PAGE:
WASHINGTON — Top banking regulators are sounding the alarm over a bipartisan bill that would give the president authority to require more rigorous analyses of rules they propose.
The Independent Agency Regulatory Analysis Act was introduced in August by Sen. Robert Portman, R-Ohio, and co-sponsored by Sens. Mark Warner, D-Va., and Susan Collins, R-Maine.
The legislation would authorize the president to require all independent agencies to take up to 13 additional steps before proposing a rule, including measuring its costs and benefits. The bill could face a mark-up in the Homeland Security and Governmental Affairs Committee in the lame duck session following the Nov. 6 elections.
But in a letter obtained by American Banker, financial regulators warn that the bill would transform the role of independent agencies and undermine their authority.
"This would give any President unprecedented authority to influence the policy and rulemaking functions of independent regulatory agencies and would constitute a fundamental change in the role of independent regulatory agencies," says the Oct. 26 letter to panel chairman Joseph Lieberman, I-Ct., and ranking member Collins.
The letter was signed by Federal Reserve Board Chairman Ben Bernanke, Securities and Exchange Commission Chairman Mary Schapiro, Comptroller of the Currency Thomas Curry, Federal Deposit Insurance Corp. Acting Chairman Martin Gruenberg, Consumer Financial Protection Bureau Director Richard Cordray and National Credit Union Administration Chairman Debbie Matz.
"Beyond injecting an administration's influence directly into our rulemaking, the bill also would interfere with our ability to promulgate rules critical to our missions in a timely manner and would likely result in unnecessary and unwarranted litigation in connection with our rules," the letter says. "We urge you to consider the potential negative consequences of this bill before proceeding with it legislatively, and would be happy to discuss it in more detail at your convenience."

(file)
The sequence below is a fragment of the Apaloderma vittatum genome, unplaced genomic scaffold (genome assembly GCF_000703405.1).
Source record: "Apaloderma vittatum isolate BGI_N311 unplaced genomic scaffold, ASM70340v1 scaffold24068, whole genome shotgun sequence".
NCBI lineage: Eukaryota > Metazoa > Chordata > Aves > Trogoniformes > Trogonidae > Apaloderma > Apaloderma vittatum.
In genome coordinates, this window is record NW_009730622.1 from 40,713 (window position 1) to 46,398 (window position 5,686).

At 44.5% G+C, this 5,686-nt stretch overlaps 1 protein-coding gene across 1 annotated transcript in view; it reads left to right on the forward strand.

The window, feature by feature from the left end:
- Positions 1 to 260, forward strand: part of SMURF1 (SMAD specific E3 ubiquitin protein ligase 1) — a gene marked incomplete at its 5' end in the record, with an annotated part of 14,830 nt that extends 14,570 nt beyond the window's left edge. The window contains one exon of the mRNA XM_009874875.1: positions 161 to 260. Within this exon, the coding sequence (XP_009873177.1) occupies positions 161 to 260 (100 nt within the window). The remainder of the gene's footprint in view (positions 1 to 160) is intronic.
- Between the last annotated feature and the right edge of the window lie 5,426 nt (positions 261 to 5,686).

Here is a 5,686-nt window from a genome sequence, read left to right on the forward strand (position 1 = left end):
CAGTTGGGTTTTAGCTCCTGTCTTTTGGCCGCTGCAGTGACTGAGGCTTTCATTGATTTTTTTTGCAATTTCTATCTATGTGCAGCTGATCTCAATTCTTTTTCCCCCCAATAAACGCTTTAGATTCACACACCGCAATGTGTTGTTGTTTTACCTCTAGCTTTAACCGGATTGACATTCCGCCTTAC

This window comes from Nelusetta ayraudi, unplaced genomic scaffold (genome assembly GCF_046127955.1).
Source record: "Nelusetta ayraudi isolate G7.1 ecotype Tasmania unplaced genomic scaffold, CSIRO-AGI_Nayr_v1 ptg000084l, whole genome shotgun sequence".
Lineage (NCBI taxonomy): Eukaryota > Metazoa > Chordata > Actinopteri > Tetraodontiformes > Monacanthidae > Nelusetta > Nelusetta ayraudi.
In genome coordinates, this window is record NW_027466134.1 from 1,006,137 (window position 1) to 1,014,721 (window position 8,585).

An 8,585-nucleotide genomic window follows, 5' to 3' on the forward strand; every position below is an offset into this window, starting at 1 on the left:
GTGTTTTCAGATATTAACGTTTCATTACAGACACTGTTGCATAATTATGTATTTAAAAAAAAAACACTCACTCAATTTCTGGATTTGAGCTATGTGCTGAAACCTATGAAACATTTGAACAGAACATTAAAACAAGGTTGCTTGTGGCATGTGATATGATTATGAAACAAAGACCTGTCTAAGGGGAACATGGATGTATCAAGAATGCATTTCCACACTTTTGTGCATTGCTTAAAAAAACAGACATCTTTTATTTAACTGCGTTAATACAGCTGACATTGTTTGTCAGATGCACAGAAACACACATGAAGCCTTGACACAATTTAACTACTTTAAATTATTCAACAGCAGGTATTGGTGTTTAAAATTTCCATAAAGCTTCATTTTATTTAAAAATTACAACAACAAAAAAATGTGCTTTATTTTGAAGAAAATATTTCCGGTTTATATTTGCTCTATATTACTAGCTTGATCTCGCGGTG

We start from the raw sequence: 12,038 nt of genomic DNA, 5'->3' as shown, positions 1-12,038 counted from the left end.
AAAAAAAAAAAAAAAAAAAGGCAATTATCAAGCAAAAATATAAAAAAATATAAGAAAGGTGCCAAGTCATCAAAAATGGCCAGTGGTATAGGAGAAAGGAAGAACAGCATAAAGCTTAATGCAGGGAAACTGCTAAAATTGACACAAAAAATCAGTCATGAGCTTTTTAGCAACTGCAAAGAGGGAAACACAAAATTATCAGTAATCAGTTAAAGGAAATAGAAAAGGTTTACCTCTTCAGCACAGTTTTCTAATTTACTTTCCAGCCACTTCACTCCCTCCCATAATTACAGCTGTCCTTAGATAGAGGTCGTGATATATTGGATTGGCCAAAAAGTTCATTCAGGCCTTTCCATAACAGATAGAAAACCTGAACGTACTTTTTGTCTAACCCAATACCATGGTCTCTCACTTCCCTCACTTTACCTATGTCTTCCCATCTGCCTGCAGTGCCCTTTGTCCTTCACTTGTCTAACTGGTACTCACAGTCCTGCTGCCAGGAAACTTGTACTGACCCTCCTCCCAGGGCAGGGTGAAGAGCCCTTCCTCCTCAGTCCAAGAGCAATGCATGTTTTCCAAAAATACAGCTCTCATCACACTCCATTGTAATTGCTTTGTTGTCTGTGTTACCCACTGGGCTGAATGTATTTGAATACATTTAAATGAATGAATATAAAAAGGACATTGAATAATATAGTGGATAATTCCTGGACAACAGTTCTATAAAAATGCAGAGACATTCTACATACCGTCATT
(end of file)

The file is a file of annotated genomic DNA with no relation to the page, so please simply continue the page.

The Fed would get an exemption from the bill's requirements for its monetary duties, but observers said it's unclear how far that exclusion would extend.
The regulators' join several consumer groups that have also raised alarm bells about the bill, including the National Consumer Law Center and the Center for Responsible Lending.
"This bill would undercut the ability of independent federal agencies like the Consumer Financial Protection Bureau, the Consumer Product Safety Commission and the Federal Trade Commission to protect consumers from predatory financial schemes, dangerous consumer products and costly, anti-competitive practices," the groups wrote in a Sept. 13 letter.
"Most significantly for consumers, S. 3468 imposes duplicative and time-consuming requirements on independent agencies to conduct cost-benefit analyses of proposed protections."
But supporters of the bill argue that the new requirements will help standardize the rulemaking process across independent and executive agencies and put cost at the forefront of rulemaking efforts.
"Independent agencies exercise vast power over major sectors our economy — from telecom, to agriculture, to financial services — but they are exempt from commonsense requirements including cost-benefit analysis of major regulations to ensure they do more good than harm," Portman said in an Aug. 1 press release.
"This bill would close the loophole for independent agencies by authorizing the president to bring them within the same regulatory review framework that applies to other agencies. This is a bipartisan, consensus reform with broad support, and it will promote a more stable regulatory environment for economic growth and job creation."
Portman also argues that a similar recommendation came out of the January 2012 President's Jobs Council report. The first-term senator was previously director of the White House Office of Management and Budget during President George W. Bush's administration. His bill would give new authority to the Office of Information and Regulatory Affairs, which is located inside OMB.
Despite its bipartisan credentials, the bill's future is uncertain, especially given the concerns raised by regulators. That is likely to make the legislation a harder sell for Democrats.
House Republicans, who are generally supportive of measures that require regulators to take into account cost-benefit analysis, have not yet introduced their own bill.